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Meet Gen Y: Five videos, ten minutes and a lot of insight

Meet Gen Y: Five videos, ten minutes and a lot of insight

Raymond de Villiers is TomorrowToday’s Gen Y guru. He works hard to understand today’s young people, and then make sense of them for you and me and our businesses. He’s packaged some of his insights into short “thought bullet” videos that I am sure will be valuable to you. Here are a few of my favourites (if you can’t see the videos embedded, just click the titles for a link to YouTube):

Meet Gen Y, and the two key forces that have shaped their world, and them:

Here’s a slightly longer extract of an hour long talk Raymond did recently on generations, in which he introduced Gen Y:

My favourite label for this generation actually helps to make sense of them: Digital Natives:

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Recent media mentions

Recent media mentions

Graeme Codrington has appeared in the media a few times in recent weeks. Here is a sampling of his contributions:

Speaking on Gen Y at the British Hospitality Association annual convention, Graeme focused attention on the impact that a younger generation is having on an industry that needs to employ significant numbers of young people to succeed. His presentation and contribution to a panel discussion was captured in the June/July 2014 edition of Hospitality Today (page 24-25): read it online here.

Graeme spoke at an Extended Knowledge Conference for Baloise Insurance Group in Germany recently. Here is a summary of the session.

Graeme was recently interviewed on CapeTalk 567 radio, on how to future-proof our children. Listen to the 15 minute interview on SoundCloud here.

A number of the TomorrowToday team have been featured on yourBusinessChannel’s Inside Finance TV channel. See their briefings videos here. We especially like the video on “Blowing Industries Apart”.

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[Video] Behaviours and values are generational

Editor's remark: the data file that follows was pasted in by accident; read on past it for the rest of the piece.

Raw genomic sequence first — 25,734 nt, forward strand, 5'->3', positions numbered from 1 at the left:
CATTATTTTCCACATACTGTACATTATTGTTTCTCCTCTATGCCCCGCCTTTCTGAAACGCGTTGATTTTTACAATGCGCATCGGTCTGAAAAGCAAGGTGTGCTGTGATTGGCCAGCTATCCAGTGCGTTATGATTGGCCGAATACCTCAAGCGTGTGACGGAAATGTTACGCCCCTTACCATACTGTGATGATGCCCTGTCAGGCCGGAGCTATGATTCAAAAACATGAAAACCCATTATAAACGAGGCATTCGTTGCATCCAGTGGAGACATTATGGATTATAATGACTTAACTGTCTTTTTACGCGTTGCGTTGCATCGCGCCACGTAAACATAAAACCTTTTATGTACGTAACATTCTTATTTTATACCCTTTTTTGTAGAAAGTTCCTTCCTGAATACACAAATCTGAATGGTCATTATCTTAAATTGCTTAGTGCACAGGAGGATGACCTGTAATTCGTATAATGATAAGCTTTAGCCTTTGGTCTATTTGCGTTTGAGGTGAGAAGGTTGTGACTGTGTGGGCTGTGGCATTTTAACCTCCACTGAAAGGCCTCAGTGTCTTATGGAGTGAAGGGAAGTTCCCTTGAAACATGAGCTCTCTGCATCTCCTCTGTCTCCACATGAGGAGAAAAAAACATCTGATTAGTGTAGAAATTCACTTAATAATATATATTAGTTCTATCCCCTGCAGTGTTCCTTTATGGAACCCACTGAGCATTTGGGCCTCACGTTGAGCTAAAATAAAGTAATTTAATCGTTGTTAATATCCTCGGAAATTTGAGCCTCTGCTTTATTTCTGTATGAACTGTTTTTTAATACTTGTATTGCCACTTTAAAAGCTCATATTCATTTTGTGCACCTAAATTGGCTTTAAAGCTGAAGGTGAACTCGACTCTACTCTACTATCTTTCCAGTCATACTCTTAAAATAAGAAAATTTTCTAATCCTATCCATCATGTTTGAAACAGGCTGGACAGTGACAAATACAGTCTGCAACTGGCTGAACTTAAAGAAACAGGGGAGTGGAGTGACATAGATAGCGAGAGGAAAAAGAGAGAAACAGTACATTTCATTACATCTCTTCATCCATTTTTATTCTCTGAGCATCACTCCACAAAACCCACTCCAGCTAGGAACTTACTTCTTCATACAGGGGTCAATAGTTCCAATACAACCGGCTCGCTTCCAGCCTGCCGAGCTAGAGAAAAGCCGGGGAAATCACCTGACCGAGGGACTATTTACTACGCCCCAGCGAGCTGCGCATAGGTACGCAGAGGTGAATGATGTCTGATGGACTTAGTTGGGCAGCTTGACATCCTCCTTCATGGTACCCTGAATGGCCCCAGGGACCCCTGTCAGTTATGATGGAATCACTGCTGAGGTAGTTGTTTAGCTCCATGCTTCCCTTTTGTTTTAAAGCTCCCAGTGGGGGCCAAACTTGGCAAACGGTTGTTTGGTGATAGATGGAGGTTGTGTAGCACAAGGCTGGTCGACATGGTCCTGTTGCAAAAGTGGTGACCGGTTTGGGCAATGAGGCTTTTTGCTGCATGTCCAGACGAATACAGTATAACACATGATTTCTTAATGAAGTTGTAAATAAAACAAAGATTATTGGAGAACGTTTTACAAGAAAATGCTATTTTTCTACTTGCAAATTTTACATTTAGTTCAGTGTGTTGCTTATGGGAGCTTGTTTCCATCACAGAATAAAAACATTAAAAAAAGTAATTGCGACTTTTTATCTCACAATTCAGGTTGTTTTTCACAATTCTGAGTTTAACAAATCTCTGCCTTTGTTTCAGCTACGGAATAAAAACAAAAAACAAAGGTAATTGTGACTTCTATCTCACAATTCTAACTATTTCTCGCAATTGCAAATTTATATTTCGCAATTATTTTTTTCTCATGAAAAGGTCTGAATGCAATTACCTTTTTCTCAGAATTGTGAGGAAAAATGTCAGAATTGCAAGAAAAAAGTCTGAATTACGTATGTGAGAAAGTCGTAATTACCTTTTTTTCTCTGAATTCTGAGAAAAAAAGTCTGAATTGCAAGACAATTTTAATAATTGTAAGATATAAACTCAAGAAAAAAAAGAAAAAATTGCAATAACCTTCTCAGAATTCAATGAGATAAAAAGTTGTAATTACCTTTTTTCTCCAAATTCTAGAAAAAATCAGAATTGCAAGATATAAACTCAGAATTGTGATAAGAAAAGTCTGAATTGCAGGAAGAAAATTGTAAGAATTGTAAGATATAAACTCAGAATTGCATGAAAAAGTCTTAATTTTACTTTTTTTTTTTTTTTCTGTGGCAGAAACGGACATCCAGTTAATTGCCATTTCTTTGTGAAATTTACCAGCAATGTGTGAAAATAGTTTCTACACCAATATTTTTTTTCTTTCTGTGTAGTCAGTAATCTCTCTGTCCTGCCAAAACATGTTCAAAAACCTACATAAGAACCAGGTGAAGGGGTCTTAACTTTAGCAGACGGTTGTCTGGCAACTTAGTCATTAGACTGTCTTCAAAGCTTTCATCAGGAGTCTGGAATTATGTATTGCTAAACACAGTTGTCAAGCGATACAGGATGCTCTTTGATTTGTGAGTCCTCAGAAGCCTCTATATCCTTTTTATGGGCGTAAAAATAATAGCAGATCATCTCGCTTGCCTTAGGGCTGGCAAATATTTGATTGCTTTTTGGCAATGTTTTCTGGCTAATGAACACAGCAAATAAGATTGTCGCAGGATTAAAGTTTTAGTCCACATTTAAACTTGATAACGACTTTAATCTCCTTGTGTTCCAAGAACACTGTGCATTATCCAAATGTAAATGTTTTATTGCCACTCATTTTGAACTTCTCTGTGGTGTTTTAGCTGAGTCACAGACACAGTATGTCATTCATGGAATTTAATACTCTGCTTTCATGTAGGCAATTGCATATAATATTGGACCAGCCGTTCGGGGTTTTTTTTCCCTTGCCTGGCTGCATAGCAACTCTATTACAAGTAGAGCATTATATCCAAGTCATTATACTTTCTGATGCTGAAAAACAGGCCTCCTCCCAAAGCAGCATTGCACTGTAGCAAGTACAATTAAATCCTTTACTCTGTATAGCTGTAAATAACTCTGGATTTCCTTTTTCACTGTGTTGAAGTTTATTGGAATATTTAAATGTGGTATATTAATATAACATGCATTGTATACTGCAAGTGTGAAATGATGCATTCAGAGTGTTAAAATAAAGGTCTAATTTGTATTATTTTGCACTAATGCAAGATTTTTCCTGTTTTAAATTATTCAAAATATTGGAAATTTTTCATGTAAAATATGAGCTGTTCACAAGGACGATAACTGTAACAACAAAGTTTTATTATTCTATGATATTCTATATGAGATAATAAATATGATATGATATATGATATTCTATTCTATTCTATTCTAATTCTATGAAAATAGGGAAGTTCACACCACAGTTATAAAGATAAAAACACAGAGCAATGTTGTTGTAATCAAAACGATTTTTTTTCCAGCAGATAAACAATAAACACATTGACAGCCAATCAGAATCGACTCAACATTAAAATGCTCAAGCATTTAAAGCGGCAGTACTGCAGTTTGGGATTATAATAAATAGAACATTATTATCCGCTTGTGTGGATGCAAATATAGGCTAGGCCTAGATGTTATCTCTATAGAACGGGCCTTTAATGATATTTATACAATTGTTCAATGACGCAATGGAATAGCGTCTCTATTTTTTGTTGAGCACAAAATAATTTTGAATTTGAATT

[Video] Behaviours and values are generational

Later today I am involved in an event where a number of young people are competing for a public speaking prize. I’ve been asked to do my talk on different generations, “Mind the Gap” as a ‘warm up act’ for this event. It’s one of my favourite topics, and still the talk I enjoy the most.

The heart of the message is simple: the era you were born in shaped you as much as other factors (like religion, culture, gender and personality). And the era that shaped you defines your generation as well. People roughly your age share a similar worldview to you. That’s why today’s young people feel so different from us who are a bit older.

People older and younger than you see the world in very different ways, and have different expectations of work, life and the world. By understanding the impact of different generations, inside and outside your organisation, you can improve sales, customer relationships, the productivity and interactions of your teams, and any other issue that depends on getting the most out of other people. And you can improve the interactions between young and old.

Here’s a video I recorded late last year that introduces these concepts just a bit more:

For more information, see TomorrowToday’s website on “Mind the Gap”.

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The Potential – and Problems – of Being Generation X

March 24, 2014 Graeme Codrington Generation X and Y, Generations, Talent, Video No Comments
The Potential – and Problems – of Being Generation X